Data exists to help businesses strengthen their operations, coordinate with employees, and make important decisions.
THE DANGERS OF DATA SILOS
That’s why silos can be damaging. When data is placed in a silo, it becomes virtually meaningless. It is widely believed among business executives that extensive data streams from their manufacturing processes, but silos tend to get in the way. In fact, silos can often prevent departments from gaining access to valuable information.
A silo is a source of stored data or information that generally remains under the control of a single department within an organization. This data is often secluded and “kept away” from other departments, much like how grain silos on farms are sealed off and secured. Though some systems are required to be kept separate from others for security reasons, the cons far outweigh the pros.
For the most part, ideas behind data silos are outdated and ineffective. They typically occur when data systems are not compatible with one another, and they often lead to data integration problems. Furthermore, many experts claim they can decrease an organization’s performance and have negative impacts on a company’s culture and employees.
FINDING SOMETHING BETTER
With all this in mind, it’s easy to say data silos aren’t all they should be, and finding new, more effectual ways of storing and sharing data are inherently called for. The Internet of Things is centered in and around data; it’s predicted value for the year 2025 is slated to stretch beyond $11 trillion, and is largely based on its abilities to analyze and integrate data. When it comes to streaming information, the IoT does the job with general ease.
But one problem is that many companies aren’t stepping on board, or don’t have the knowledge to fully organize the data they have. Information is frequently collected, but businesses are doing lackluster jobs of documenting what they have, and often, they do not have the right analytics or property tools to get things done.
Perhaps the biggest hurdle companies are experiencing is that transforming analytics into actionable ideas requires the assistance of data scientists. As things stand, most IT departments do not have the knowledge or skill necessary to transfer data alone, but the aid of data scientists is something many companies cannot or will not pay for. At the same time, scientists have the knowledge to not only find large amounts of data, but make recommendations and deliver information in “plain English.” The data is gathered and inherently simplified for personnel to understand.
The future is coming closer, and companies have no choice but to fully accept the changes that lie ahead. Matt Gould, chief strategy officer at Arria, says that data is being created faster than anyone could have predicted, and the correct usage and storage of data could allow IoT adopters to save both money and time respectively.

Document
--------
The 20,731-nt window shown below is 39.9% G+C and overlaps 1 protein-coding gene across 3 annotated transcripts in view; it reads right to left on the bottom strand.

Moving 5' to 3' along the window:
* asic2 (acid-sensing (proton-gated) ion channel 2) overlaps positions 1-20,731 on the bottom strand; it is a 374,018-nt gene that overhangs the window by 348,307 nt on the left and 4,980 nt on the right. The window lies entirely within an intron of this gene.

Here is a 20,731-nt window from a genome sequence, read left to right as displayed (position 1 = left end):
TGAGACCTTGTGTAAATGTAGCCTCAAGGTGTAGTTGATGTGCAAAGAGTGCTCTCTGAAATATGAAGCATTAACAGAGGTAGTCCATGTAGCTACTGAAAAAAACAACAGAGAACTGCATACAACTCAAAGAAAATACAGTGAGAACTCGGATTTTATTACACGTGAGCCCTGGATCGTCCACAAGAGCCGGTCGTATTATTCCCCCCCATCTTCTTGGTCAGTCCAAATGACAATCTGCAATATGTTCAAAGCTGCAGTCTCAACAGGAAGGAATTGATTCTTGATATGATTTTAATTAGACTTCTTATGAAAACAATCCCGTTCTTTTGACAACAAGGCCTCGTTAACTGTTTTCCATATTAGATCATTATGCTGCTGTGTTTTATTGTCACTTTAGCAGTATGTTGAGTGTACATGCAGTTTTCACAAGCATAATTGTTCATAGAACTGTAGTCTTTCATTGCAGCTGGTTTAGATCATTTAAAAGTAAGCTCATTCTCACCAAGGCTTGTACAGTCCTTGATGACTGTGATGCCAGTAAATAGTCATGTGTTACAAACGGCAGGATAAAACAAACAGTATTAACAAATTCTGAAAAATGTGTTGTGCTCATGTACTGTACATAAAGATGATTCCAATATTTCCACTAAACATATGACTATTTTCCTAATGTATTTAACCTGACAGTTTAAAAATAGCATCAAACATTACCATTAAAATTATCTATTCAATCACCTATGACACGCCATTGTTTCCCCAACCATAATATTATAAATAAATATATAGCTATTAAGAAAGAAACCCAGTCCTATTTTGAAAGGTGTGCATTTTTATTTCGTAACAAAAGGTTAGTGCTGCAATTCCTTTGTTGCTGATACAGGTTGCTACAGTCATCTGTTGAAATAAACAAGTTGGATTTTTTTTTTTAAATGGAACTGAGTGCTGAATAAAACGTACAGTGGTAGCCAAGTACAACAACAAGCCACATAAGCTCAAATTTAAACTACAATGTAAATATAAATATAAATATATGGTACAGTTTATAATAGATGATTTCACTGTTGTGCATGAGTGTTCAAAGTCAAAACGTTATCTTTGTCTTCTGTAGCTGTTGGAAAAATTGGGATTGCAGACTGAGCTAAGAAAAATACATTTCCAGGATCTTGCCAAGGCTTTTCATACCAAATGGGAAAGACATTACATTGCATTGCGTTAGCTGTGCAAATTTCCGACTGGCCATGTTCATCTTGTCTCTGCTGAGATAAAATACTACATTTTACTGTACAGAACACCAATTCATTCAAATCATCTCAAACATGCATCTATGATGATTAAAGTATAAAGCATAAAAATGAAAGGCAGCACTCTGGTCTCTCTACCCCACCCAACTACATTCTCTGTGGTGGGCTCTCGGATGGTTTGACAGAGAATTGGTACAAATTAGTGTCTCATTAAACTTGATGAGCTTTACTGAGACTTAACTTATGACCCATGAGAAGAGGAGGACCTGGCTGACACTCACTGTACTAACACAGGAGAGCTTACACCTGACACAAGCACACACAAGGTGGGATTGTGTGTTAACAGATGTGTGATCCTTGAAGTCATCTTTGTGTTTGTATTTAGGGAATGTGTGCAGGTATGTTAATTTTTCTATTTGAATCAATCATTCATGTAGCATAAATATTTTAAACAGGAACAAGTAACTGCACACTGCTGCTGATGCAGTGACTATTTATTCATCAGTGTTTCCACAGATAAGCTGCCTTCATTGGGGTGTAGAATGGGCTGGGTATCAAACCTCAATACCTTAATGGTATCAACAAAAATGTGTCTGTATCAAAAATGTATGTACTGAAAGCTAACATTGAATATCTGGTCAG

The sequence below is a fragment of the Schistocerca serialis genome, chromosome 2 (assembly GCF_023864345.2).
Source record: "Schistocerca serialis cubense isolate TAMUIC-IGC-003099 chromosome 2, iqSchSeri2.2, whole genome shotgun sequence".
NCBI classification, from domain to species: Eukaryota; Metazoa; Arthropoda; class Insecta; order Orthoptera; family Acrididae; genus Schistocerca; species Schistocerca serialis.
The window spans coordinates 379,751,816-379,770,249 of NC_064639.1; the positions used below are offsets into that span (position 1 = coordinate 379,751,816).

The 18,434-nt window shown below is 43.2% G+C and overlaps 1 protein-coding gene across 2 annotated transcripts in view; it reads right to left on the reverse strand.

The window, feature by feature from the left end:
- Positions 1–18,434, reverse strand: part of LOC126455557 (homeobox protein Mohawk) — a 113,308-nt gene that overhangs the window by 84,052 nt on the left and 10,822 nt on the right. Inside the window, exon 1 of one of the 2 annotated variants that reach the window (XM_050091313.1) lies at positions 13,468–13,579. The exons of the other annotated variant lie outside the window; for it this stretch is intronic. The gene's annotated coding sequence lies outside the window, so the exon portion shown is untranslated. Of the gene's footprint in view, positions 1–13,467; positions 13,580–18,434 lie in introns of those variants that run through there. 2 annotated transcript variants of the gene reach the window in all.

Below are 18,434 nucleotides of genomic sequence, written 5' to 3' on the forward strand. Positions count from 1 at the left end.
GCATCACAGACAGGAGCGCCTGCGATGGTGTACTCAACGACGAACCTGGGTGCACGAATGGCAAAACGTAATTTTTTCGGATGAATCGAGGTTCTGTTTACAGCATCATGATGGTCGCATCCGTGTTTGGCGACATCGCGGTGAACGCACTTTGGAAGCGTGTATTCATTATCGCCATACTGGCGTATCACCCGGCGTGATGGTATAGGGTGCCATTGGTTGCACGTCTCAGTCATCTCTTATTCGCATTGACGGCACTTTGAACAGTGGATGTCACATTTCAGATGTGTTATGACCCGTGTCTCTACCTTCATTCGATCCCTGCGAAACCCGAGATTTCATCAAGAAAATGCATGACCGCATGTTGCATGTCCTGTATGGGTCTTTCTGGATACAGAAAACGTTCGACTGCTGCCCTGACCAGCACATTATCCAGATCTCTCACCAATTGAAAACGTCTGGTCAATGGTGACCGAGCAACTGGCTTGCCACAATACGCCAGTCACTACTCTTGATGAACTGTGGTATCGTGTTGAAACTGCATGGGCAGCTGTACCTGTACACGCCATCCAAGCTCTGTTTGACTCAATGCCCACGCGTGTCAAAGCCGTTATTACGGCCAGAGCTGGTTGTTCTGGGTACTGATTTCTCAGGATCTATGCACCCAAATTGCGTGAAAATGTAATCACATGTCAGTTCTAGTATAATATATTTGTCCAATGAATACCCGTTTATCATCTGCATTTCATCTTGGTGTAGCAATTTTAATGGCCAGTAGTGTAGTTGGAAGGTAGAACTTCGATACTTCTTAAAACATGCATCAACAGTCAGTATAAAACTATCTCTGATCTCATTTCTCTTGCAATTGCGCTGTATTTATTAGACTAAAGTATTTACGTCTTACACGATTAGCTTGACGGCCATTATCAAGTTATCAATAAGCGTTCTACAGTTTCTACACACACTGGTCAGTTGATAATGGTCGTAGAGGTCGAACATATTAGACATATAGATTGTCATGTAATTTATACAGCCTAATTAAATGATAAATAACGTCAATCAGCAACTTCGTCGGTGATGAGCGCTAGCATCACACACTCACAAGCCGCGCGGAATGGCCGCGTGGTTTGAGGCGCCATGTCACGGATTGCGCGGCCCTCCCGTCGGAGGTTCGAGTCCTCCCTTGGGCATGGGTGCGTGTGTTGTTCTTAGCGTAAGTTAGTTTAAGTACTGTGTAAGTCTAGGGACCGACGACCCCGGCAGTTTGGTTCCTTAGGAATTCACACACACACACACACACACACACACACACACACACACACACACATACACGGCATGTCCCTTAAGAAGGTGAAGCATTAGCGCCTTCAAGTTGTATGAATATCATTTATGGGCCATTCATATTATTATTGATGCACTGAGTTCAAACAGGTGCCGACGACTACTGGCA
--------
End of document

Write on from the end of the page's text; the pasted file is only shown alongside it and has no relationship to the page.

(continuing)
Several examples exist already in areas like the industrial sector, which has experienced reduced costs and improved uptime of equipment. Software companies like National Instruments have lowered operation costs for oil and gas refineries, power plants, and other energy providers by using IoT data to “predict and prevent problems before they occur,” and potentially halt unplanned work stoppages.
Other platforms, such as solution provider SML, also make bold predictions about retail. SML claims the IoT can help retailers improve inventory accuracy by as much as 98 percent, increase SKU density by nearly 50 percent, and heighten sales of out-of-stock items by up to seven percent. The IoT clearly provides a level of insight unseen in today’s corporate universe.
CONCLUSION: ADAPT NOW
Still in its beginning stages, the Internet of Things has yet to show its full potential, though examples of what it can do already exist in multiple industries. Companies and businesses are consistently advised not to wait; that the time to examine IoT technology is now, not in three to five years. Businesses must think about the future, and in doing so, they will see the IoT is not just about connectivity, but also organized data, and many experts see the IoT as a vastly powerful tool.
“IoT gathers an unprecedented amount of internal and external data, which when sifted through, can give you answers to the questions you didn’t even realize you should be asking,” says the CEO of Profitect Guy Yehiav.
Feldman, Jonathan. “Why IT Needs to Tear Down Data Silos.” InformationWeek. UBM, 22 Mar. 2016. Web. 04 Mar. 2017.
“Silo Mentality in Companies.” Rotize. Web. 04. Mar 2017.
Dickson, Ben. “How IoT Adopters Can Make Efficient use of Their Data.” TechCrunch. TechCrunch, 26 Sept. 2016. Web. 04 Mar. 2017.
“The Backbone of the Internet of Things: An Examination of the Implications for Retail.” SML Group Limited. SML. 2016. Web. 15 Mar. 2017.